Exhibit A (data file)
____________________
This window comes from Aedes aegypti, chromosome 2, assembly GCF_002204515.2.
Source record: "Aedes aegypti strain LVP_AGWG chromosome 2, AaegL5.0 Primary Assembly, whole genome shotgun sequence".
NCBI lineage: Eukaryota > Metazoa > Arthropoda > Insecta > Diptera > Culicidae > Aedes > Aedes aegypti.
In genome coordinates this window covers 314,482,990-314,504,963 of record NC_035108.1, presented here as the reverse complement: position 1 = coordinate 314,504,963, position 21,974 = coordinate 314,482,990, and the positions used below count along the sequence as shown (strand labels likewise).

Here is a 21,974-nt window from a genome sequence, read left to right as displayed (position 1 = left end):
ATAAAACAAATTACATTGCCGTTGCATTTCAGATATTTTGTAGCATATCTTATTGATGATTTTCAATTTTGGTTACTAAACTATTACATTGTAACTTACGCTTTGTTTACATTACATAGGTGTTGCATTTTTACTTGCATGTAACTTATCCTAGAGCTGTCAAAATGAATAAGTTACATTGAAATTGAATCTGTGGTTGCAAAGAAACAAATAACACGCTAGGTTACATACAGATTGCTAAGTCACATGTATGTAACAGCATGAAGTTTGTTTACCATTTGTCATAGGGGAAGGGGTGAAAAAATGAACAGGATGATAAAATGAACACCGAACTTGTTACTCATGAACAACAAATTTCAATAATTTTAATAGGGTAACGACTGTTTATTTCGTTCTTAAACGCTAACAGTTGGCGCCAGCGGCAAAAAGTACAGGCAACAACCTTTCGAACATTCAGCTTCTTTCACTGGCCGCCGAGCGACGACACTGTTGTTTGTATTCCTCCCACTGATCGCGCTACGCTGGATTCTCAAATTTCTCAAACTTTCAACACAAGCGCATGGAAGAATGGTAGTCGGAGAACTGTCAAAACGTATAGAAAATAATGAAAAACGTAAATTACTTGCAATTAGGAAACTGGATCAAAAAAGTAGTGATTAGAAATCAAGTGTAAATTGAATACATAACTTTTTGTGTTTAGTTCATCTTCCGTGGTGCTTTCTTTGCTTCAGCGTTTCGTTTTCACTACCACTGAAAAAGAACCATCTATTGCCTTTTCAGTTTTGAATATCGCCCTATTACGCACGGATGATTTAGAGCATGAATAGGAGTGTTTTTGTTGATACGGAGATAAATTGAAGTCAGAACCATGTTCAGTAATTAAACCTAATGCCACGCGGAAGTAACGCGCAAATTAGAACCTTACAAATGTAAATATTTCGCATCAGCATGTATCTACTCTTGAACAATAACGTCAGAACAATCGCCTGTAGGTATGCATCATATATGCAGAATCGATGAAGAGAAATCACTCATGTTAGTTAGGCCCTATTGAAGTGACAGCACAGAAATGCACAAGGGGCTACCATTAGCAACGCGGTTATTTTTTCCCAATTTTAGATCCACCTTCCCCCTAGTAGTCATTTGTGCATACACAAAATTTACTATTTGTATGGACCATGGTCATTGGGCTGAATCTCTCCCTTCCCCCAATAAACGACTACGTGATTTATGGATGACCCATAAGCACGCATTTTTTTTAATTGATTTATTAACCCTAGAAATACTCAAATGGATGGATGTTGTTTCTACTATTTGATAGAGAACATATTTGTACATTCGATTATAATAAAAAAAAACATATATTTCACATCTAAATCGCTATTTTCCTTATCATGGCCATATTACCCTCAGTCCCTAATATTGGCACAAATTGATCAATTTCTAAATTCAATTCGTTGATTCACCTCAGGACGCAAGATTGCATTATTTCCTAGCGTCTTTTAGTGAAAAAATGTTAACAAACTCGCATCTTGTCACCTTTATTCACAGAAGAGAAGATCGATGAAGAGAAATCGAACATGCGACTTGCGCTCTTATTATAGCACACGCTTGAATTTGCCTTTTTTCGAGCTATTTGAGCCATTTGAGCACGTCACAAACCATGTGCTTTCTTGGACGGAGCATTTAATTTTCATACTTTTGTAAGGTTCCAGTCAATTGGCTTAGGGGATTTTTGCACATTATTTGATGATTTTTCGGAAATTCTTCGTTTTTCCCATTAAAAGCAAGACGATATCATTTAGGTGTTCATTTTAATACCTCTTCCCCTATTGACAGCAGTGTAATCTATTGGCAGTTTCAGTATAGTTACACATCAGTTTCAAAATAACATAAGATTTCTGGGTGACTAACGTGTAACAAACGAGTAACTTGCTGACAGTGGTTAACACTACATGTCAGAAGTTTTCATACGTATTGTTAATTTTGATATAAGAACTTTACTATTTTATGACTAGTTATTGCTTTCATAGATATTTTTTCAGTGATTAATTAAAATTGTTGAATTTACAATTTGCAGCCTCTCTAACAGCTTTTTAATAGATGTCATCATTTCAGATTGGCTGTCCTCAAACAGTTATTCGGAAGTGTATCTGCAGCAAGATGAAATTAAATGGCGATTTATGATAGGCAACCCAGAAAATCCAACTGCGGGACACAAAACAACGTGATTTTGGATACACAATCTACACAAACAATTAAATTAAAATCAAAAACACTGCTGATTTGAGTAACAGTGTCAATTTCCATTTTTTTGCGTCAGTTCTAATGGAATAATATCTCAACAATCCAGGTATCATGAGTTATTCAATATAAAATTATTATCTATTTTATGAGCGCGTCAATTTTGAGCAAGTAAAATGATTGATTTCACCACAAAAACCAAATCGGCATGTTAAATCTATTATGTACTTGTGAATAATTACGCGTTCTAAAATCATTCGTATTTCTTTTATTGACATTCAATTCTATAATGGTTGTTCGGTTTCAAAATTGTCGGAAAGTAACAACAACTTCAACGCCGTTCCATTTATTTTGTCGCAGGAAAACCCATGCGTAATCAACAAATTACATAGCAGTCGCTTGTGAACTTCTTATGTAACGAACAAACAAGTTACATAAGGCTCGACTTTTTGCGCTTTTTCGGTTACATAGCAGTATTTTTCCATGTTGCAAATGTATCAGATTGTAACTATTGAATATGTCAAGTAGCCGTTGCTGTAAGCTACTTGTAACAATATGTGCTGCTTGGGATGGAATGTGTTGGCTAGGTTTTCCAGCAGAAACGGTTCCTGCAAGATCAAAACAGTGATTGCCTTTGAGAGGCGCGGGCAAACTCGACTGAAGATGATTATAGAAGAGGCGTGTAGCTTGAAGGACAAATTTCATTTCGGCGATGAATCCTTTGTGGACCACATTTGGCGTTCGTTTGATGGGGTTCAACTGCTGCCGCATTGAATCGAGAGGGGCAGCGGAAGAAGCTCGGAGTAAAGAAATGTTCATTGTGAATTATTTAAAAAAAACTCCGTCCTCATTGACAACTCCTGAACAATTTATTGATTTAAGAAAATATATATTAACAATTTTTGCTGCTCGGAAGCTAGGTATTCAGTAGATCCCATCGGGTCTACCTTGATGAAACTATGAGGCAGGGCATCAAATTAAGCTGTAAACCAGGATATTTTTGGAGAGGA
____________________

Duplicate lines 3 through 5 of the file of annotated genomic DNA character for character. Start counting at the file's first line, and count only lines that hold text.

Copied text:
NCBI lineage: Eukaryota > Metazoa > Arthropoda > Insecta > Diptera > Culicidae > Aedes > Aedes aegypti.
In genome coordinates this window covers 314,482,990-314,504,963 of record NC_035108.1, presented here as the reverse complement: position 1 = coordinate 314,504,963, position 21,974 = coordinate 314,482,990, and the positions used below count along the sequence as shown (strand labels likewise).

Here is a 21,974-nt window from a genome sequence, read left to right as displayed (position 1 = left end):